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Fear Detente May Be Tottering

October 12, 1973
See Original Daily Bulletin From This Date

The State Department, reflecting growing concern over the Middle East conflict and its possible deleterious effects on Soviet-American detente, announced that Secretary of State Henry Kissinger may not be going to Europe this weekend, as planned, to meet with British and West German leaders. Saying it “very strongly appears” his trip will be put off, Department spokesman Robert J. McCloskey added that the postponement “clearly” would be related to the Middle East and the Secretary’s involvement in it on behalf of the United States.

Dr. Kissinger himself may hold a news conference tomorrow at which he doubtlessly will face a barrage of questions on the continuing Soviet airlift of air and ground military equipment to the two Arab states which attacked Israel Oct. 6. Dr. Kissinger originally was to have met the media today but he deferred to Attorney General Elliot Richardson who held a news conference regarding Spiro Agnew’s resignation as Vice President.

Meanwhile, a joint Congressional committee voted today to restore funds to the Defense Department budget for tanks and light arms which could be used to replace Israeli losses. The committee approved the full allocation of $100 million for the purchase of 360 M-60 tanks for the U.S. Army but which, according to sources, could be diverted to sale for Israel. The action followed against a background of continuing reports that the Soviet Union is airlifting military supplies to Egypt and Syria. United States officials have declined to term this as a major airlift but said that the bulk of the aid seems to be going to Syria. Knowledgeable sources said the weapons are most likely missiles which reportedly have taken a heavy toll of Israeli planes.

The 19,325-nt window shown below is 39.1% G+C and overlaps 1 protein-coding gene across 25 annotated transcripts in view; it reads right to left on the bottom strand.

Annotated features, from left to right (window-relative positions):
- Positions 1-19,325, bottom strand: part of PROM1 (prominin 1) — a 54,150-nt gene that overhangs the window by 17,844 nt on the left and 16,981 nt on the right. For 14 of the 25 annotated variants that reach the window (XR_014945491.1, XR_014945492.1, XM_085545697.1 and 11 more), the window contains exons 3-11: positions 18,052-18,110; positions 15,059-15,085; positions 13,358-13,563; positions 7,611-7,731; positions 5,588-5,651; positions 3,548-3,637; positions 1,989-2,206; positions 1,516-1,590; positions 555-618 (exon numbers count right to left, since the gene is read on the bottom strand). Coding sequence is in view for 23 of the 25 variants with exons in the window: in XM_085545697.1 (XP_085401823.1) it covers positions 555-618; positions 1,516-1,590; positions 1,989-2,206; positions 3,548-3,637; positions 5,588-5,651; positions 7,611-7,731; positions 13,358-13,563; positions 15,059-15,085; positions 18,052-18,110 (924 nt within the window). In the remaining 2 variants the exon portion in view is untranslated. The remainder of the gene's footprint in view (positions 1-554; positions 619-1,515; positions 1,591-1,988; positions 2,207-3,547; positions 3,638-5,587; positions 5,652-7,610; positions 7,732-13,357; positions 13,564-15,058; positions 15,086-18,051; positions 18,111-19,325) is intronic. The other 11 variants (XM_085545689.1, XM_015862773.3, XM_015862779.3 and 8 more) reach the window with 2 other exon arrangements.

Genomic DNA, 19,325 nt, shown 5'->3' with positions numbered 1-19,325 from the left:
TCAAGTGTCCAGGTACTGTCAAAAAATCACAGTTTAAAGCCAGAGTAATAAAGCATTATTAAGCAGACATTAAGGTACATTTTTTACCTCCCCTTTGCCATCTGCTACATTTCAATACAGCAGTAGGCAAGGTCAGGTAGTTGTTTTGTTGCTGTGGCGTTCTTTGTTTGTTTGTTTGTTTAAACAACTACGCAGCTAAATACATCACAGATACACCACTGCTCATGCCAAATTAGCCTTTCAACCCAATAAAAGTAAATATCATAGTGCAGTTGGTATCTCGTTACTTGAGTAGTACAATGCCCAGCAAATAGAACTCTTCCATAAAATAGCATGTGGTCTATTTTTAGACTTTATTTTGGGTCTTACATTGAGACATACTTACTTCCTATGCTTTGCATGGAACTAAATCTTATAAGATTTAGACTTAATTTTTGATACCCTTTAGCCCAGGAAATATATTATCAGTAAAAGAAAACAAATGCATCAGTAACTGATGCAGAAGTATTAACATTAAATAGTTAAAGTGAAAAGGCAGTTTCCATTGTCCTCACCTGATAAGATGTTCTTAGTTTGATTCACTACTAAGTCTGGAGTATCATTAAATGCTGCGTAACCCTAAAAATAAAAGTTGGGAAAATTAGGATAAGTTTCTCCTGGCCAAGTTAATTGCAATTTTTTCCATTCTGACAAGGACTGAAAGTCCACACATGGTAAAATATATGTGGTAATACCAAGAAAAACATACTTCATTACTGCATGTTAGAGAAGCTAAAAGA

Growing alarm was expressed over the fate of U.S.-Soviet detente as a result of the war and reports of large-scale Soviet arms airlifts to Egypt and Syria. Dr. Kissinger was authoritatively reported today as having asked House Speaker Carl Albert (D.Okla.) to seek a postponement of the debate in the House on the Mills-Vanik legislation affecting Soviet-American trade relations.

The Jewish Telegraphic Agency was informed that Dr. Kissinger phoned his request to the Speaker this morning because of the sensitive international situation growing out of the Middle East conflict. Speculation immediately arose that the question of most favored nation status for the Soviet Union barred by the Mills-Vanik measure has become an important factor in the intensive Soviet-American consultations on achieving a cease-fire in the Middle East fighting. It was speculated that the Soviet Union might agree to assist in halting the conflict if the Administration can persuade Congress to approve MFN and credits to the Soviet Union.

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